Here’s how a single percentage point can change the cost of your loan


Understand the terms of your loan

No matter what you’re looking for, whether it’s a mortgage, an unsecured personal loan, or a new credit card, interest rates matter. Agreeing to pay just one percentage point more in interest is like allowing the bank to siphon extra money from your account each month.

One sure-fire way to avoid bad deals: understand the loan repayment terms. And keep an eye on the total cost, rather than the monthly payment.

To get the lowest possible interest rates, start by increasing your credit score. It can be the difference between getting a loan when you need it or hoping to find enough in your checking account to deal with an emergency. There are many ways to improve your score. At the end of the day, the best strategies are simply to pay your bills on time and minimize the amount of your debt.

One last example

As an illustration, let’s say you’ve dreamed of a kitchen remodel. You fall in love with a display installed at your local home improvement store. The seller mentions the price and you swallow your surprise. That’s thousands more than your bloody research predicted.

The seller insists that the number you came across online is the manufacturer’s suggested retail price. Apparently, the demand for this particular design is so high that people are willing to pay more. The seller makes some suggestions on how you can pay for the kitchen of your dreams, from paying out of pocket from your checking account, to buying a credit card in the store to pay the rest, to paying for it. unsecured personal loan application.

You turn wisely to leave, but the salesperson stops you and asks what your ideal monthly payment would be. They mention a banker who might be willing to help you get the perfect personal loan. The salesperson casually asks you about your credit score and you suddenly feel nervous. As much as you want a kitchen remodel, as much as you wish you had left the store as soon as you heard the price. Moreover, you are not sure if you take out a personal loan and increase the debt you already have.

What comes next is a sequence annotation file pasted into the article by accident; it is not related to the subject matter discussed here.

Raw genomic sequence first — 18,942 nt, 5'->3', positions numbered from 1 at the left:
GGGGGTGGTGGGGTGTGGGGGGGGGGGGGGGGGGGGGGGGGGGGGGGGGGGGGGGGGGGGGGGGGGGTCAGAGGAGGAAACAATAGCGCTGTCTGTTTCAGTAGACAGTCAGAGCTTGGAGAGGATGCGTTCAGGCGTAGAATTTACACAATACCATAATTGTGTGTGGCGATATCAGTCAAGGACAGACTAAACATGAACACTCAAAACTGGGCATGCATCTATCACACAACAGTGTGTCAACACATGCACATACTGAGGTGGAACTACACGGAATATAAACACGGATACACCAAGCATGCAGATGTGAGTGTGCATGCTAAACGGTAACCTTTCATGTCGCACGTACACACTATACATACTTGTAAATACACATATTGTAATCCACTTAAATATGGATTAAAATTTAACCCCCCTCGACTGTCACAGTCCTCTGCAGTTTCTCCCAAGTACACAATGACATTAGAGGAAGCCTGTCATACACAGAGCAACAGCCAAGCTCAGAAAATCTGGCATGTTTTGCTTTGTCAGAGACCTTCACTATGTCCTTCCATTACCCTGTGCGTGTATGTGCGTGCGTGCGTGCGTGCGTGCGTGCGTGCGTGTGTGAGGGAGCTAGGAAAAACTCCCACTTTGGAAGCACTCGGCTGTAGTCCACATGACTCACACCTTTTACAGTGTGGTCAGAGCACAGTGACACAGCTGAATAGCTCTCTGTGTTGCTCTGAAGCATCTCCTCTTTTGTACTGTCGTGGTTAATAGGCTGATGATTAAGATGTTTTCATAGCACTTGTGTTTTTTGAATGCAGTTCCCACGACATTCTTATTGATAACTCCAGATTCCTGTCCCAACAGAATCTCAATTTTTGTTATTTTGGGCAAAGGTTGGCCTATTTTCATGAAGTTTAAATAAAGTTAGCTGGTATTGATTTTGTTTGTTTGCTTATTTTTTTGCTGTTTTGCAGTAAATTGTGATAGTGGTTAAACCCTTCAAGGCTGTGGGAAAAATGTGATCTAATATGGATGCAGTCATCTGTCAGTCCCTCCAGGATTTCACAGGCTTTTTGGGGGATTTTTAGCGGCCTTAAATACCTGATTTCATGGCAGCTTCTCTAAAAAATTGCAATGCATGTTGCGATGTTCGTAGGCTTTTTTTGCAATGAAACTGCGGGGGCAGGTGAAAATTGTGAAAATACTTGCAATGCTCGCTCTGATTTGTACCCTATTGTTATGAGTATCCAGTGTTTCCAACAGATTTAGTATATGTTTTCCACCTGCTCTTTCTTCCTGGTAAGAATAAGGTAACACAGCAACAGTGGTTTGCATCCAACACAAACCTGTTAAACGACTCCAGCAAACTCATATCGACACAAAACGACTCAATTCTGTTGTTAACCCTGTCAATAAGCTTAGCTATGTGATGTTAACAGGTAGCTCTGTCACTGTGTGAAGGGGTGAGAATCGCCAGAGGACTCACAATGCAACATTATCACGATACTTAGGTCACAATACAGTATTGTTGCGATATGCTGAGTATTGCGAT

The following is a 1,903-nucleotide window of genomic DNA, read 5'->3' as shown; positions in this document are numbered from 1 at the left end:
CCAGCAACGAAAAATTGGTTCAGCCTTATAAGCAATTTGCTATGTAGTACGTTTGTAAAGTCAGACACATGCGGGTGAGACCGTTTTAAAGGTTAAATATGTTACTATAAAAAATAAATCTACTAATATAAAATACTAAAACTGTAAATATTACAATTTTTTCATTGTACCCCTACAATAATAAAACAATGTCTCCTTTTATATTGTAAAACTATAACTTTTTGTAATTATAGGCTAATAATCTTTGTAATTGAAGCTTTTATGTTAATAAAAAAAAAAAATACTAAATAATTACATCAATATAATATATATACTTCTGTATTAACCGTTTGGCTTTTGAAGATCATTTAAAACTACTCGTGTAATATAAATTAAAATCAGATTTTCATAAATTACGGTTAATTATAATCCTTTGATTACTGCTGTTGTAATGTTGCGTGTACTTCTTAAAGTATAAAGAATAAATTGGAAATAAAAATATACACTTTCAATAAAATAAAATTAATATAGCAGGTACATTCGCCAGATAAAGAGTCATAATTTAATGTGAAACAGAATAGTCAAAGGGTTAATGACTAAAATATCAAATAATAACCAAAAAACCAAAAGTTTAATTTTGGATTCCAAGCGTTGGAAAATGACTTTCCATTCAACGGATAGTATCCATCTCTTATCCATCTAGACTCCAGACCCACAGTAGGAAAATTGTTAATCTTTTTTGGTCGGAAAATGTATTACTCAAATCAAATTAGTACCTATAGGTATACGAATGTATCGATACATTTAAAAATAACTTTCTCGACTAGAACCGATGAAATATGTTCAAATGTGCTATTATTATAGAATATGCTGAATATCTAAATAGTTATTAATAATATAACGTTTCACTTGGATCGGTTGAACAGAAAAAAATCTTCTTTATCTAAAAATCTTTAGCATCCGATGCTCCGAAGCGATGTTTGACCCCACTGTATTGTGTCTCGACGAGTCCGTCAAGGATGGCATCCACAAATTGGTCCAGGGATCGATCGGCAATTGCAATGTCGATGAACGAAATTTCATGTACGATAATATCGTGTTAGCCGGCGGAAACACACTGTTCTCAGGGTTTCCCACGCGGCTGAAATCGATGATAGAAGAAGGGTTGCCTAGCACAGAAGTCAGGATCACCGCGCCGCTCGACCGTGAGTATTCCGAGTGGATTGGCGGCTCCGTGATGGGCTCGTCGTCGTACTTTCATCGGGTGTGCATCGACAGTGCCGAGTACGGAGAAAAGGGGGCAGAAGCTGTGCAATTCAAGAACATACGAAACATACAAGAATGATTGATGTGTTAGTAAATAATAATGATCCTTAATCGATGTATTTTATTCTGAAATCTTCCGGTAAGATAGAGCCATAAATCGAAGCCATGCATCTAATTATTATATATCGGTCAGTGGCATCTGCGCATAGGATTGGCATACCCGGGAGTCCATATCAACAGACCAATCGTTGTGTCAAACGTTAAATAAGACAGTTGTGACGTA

But the price the seller is now listing on cabinets and counters is lower than anything you’ve seen online. You can already imagine having a Thanksgiving dinner in your new kitchen. At this point, you are emotionally engaged. The salesperson calls the loan officer, and even though you know you are making an emotional decision, you agree to let the bank do a credit check. He’s coming back a little better than expected. You are so relieved that you suddenly feel like everything is fine. You can take another monthly payment in exchange for your dream kitchen, right?

The lender emails a loan application that you must complete directly in the store. The APR shown to you on the loan is about 1% higher than expected, but don’t worry. After all, how much damage can 1% do? The lender also suggests that you extend the term of the personal loan to 72 months instead of the 60 months you requested to “keep the monthly payment low”.

Now you want this new kitchen so badly that you accept a loan term without doing the math. You sign on the dotted line without thinking about how much you will pay in total.

Don’t be that consumer. Never forget that you have the power to walk away from a bad deal.

We are all human. We will continue to self-diagnose based on the latest Google search results. We will still touch a plate the second a server tells us it’s hot. And we will always make financial mistakes. What makes us smart humans is correcting these mistakes so that next time we can get it right.


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